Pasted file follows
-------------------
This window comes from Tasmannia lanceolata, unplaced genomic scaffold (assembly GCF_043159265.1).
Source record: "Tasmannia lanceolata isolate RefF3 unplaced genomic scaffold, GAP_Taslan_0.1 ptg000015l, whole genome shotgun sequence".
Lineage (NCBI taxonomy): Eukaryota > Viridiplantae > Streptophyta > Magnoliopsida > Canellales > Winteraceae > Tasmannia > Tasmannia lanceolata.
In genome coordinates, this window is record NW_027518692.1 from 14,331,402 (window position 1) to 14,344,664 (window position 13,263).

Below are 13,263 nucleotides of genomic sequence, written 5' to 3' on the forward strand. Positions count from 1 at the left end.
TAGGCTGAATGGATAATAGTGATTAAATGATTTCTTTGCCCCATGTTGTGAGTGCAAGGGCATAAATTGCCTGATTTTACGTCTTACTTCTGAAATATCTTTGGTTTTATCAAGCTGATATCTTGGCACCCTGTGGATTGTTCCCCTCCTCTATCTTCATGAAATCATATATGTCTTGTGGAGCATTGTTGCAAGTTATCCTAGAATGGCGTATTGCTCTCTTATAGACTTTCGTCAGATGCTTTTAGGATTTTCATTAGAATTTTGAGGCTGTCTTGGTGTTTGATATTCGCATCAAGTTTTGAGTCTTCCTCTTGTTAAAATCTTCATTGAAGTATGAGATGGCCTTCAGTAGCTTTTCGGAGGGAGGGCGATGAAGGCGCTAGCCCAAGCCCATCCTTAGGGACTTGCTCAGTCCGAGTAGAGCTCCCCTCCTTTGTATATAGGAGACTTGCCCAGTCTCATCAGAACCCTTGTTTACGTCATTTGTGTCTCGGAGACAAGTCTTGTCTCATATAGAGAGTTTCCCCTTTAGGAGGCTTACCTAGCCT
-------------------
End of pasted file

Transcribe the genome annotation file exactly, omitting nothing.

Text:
This window comes from Tasmannia lanceolata, unplaced genomic scaffold (assembly GCF_043159265.1).
Source record: "Tasmannia lanceolata isolate RefF3 unplaced genomic scaffold, GAP_Taslan_0.1 ptg000015l, whole genome shotgun sequence".
Lineage (NCBI taxonomy): Eukaryota > Viridiplantae > Streptophyta > Magnoliopsida > Canellales > Winteraceae > Tasmannia > Tasmannia lanceolata.
In genome coordinates, this window is record NW_027518692.1 from 14,331,402 (window position 1) to 14,344,664 (window position 13,263).

Below are 13,263 nucleotides of genomic sequence, written 5' to 3' on the forward strand. Positions count from 1 at the left end.
TAGGCTGAATGGATAATAGTGATTAAATGATTTCTTTGCCCCATGTTGTGAGTGCAAGGGCATAAATTGCCTGATTTTACGTCTTACTTCTGAAATATCTTTGGTTTTATCAAGCTGATATCTTGGCACCCTGTGGATTGTTCCCCTCCTCTATCTTCATGAAATCATATATGTCTTGTGGAGCATTGTTGCAAGTTATCCTAGAATGGCGTATTGCTCTCTTATAGACTTTCGTCAGATGCTTTTAGGATTTTCATTAGAATTTTGAGGCTGTCTTGGTGTTTGATATTCGCATCAAGTTTTGAGTCTTCCTCTTGTTAAAATCTTCATTGAAGTATGAGATGGCCTTCAGTAGCTTTTCGGAGGGAGGGCGATGAAGGCGCTAGCCCAAGCCCATCCTTAGGGACTTGCTCAGTCCGAGTAGAGCTCCCCTCCTTTGTATATAGGAGACTTGCCCAGTCTCATCAGAACCCTTGTTTACGTCATTTGTGTCTCGGAGACAAGTCTTGTCTCATATAGAGAGTTTCCCCTTTAGGAGGCTTACCTAGCCT